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Community 4.0: Improving Efficiency While Meeting Increased Demand

It’s no secret that many of the changes unfolding in our communities as a result of the COVID-19 pandemic have resulted in constrained resources—both in labor and revenue—for organizations across the globe.

U.S. county organizations alone saw a 20 percent reduction in its workforce in 2021—a $202 billion impact on the overall budget. On top of that, 82 percent of government officials believe their operations should be more technologically advanced.

The challenges faced by local government, utility, and transportation organizations should not be minimized. They pose a real obstacle to keeping our communities resilient, sustainable, and safe. However, the disruptive technologies and business processes available to us today offer a new strategy beyond simply doing more with less. Welcome to Community 4.0.

What Is Community 4.0?

Community 4.0 is one application of the Fourth Industrial Revolution (4IR). If you paid attention in history class, you’re probably familiar with the first three industrial revolutions: mechanization (late 1700s), mass production (early 1900s), and digitization (mid-1900s). 4IR further advances automation through the Internet of Things (IoT), massive data storage, artificial intelligence, robotics, advanced analytics, and increased customer autonomy.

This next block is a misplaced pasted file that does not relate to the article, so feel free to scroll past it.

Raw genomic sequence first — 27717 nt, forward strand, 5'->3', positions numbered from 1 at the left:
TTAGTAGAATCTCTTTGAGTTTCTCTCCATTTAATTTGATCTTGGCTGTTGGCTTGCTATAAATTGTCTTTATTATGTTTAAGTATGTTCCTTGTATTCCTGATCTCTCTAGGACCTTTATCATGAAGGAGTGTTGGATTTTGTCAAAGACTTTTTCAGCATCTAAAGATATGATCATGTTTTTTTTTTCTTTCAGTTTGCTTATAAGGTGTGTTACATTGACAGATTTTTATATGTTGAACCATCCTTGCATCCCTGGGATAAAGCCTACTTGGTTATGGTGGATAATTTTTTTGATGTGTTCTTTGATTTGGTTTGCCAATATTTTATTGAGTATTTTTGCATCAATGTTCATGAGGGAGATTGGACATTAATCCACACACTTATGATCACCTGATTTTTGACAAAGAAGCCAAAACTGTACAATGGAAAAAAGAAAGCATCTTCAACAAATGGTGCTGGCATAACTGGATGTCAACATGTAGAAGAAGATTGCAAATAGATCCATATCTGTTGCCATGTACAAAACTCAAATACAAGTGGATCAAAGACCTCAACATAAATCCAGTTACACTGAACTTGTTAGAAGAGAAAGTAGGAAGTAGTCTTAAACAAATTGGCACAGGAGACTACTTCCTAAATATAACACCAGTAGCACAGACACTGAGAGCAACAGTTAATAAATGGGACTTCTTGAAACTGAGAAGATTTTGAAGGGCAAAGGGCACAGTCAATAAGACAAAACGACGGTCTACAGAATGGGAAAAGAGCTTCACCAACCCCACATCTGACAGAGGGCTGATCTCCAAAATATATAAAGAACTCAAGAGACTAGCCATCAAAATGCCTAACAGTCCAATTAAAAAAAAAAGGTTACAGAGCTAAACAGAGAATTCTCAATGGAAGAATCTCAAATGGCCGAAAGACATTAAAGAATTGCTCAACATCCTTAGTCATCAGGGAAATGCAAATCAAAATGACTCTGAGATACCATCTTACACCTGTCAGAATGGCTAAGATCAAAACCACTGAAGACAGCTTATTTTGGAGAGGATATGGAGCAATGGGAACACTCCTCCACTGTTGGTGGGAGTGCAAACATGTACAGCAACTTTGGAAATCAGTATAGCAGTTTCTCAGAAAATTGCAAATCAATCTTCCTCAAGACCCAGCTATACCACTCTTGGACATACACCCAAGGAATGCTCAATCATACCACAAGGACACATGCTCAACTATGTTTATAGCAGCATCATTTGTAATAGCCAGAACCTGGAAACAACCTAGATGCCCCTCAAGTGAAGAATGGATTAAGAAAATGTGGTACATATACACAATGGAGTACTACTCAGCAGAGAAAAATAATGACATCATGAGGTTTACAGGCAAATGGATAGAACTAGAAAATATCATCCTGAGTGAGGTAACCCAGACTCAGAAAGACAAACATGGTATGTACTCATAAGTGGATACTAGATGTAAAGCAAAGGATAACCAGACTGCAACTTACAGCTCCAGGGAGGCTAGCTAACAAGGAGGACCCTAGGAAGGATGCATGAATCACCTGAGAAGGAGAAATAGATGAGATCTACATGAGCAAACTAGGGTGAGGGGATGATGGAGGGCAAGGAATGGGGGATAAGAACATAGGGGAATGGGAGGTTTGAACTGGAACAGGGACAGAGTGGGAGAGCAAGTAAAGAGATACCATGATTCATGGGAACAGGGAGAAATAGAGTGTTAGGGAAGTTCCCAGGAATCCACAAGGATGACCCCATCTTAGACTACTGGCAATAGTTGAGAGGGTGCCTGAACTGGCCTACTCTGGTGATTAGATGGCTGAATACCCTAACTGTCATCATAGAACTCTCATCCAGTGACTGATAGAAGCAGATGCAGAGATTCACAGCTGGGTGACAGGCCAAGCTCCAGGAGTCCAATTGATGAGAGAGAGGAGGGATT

The key aspect of 4IR is not new technology itself but the disruption and innovation introduced by the technology. The breadth and diversity of 4IR disruptions across industries is breathtaking, and the characteristics of 4IR are finding a place in government, utility, and transportation agencies with enough staying power that a transformation is happening: Community 4.0.

How Did We Get Here?

Technology-driven disruption over the course of the past 40 years brought computerization to local government, utility, and transportation organizations. These disruptions largely supported the transformation from paper-based business processes to digital workflows.

For many organizations, this took the shape of a system of systems that seamlessly integrated critical business platforms with a GIS-centric work management solution and an authoritative geodatabase. Business processes that use systems of record data from GIS are presented to end users through the appropriate systems of engagement suited to office, field, mobile, or public access needs. The data, unsiloed and easily accessible, can then be visualized and understood in a system of insights.

While this system of systems transformation brought vast improvements in productivity and performance, many underlying business processes and rationale remained the same as before. Community 4.0 expands the system of systems model by incorporating a system of action: technology that automates data collection and decision-making to support more efficient, accurate, and meaningful action.